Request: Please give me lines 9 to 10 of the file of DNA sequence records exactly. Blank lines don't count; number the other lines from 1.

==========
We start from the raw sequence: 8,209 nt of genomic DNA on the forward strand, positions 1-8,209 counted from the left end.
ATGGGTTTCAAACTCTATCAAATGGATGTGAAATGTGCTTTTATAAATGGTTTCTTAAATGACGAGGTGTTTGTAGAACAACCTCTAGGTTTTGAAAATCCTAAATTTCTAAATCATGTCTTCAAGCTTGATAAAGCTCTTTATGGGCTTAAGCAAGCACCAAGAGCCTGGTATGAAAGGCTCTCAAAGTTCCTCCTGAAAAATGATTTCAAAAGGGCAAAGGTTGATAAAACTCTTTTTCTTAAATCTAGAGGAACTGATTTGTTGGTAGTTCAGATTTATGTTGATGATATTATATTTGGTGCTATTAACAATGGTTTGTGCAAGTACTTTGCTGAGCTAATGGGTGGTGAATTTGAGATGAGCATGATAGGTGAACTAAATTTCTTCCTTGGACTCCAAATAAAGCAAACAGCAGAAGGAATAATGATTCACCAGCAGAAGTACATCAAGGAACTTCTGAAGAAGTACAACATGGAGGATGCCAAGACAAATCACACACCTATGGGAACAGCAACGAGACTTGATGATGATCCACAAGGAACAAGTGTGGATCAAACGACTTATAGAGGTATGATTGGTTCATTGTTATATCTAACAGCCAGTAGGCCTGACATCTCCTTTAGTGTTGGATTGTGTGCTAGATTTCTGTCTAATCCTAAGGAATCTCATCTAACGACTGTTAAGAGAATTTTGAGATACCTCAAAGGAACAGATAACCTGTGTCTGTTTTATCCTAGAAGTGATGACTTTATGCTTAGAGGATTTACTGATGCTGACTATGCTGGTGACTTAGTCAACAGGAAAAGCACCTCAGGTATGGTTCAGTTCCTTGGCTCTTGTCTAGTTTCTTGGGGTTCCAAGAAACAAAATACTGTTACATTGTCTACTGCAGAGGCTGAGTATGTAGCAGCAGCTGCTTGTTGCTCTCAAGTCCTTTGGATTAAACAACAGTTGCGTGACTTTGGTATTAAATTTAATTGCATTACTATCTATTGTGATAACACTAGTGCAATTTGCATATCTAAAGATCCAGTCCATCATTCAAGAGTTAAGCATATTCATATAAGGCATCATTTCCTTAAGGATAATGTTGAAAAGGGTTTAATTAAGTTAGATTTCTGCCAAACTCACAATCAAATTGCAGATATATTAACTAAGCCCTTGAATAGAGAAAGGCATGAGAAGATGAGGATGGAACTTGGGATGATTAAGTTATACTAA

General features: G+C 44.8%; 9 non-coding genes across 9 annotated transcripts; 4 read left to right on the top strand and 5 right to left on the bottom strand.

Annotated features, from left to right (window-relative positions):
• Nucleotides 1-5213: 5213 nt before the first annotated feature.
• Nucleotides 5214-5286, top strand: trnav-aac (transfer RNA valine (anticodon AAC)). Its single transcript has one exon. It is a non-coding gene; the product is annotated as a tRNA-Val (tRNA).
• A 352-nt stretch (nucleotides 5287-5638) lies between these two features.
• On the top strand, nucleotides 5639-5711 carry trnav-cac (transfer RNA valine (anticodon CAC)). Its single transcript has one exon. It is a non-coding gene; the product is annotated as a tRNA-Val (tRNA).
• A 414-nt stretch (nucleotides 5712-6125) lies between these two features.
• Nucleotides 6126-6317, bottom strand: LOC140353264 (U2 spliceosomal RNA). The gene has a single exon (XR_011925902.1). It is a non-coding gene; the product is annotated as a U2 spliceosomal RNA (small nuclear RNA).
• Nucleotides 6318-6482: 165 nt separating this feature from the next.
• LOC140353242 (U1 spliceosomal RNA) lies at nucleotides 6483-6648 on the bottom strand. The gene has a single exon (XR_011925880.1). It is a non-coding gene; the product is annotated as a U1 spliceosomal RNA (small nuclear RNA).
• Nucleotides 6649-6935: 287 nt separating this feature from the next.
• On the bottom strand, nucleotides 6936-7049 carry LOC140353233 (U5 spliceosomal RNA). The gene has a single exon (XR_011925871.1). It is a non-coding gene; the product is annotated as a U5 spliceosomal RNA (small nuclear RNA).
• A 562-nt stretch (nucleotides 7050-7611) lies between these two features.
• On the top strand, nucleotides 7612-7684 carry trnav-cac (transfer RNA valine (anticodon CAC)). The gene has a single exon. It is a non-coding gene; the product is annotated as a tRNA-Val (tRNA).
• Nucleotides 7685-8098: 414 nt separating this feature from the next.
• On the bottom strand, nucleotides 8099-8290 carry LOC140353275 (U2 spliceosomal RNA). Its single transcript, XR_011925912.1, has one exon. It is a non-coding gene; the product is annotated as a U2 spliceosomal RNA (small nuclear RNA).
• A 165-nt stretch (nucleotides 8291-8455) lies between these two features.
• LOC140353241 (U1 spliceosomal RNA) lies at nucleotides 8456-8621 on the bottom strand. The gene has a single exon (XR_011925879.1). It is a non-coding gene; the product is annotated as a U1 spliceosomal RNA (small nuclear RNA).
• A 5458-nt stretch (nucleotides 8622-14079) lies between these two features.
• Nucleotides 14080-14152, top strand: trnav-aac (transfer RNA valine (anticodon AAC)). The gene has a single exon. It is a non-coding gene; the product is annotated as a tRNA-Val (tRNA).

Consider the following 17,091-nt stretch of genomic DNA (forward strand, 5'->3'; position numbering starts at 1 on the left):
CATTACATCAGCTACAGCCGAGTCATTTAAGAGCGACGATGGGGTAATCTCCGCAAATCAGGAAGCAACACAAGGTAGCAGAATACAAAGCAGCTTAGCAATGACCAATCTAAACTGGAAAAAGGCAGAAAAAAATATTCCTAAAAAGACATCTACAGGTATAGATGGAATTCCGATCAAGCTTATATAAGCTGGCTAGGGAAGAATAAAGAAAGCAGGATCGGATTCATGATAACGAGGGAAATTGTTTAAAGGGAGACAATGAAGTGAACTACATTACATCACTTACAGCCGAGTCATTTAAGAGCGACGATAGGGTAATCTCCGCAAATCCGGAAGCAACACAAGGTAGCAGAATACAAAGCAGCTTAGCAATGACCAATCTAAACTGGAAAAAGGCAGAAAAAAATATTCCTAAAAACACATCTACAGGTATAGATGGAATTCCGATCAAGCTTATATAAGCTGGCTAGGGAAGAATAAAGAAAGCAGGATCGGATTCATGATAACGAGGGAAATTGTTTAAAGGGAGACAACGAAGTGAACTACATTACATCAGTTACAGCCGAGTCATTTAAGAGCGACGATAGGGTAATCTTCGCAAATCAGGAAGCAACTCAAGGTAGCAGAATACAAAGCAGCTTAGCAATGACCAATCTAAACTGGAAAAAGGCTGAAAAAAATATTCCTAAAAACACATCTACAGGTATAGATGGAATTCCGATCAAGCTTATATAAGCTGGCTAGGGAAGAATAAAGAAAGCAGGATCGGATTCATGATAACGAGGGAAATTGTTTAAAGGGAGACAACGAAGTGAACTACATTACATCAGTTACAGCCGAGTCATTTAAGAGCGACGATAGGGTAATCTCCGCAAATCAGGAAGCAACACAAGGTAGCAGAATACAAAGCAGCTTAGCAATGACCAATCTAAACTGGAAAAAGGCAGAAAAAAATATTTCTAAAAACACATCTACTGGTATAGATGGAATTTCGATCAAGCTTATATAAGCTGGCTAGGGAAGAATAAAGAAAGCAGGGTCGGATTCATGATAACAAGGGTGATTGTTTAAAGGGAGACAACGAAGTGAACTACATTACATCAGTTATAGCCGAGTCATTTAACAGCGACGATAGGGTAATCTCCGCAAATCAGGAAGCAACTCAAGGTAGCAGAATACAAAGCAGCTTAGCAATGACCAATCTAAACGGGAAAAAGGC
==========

• A 414-nt stretch (nucleotides 5712-6125) lies between these two features.
• Nucleotides 6126-6317, bottom strand: LOC140353264 (U2 spliceosomal RNA). The gene has a single exon (XR_011925902.1). It is a non-coding gene; the product is annotated as a U2 spliceosomal RNA (small nuclear RNA).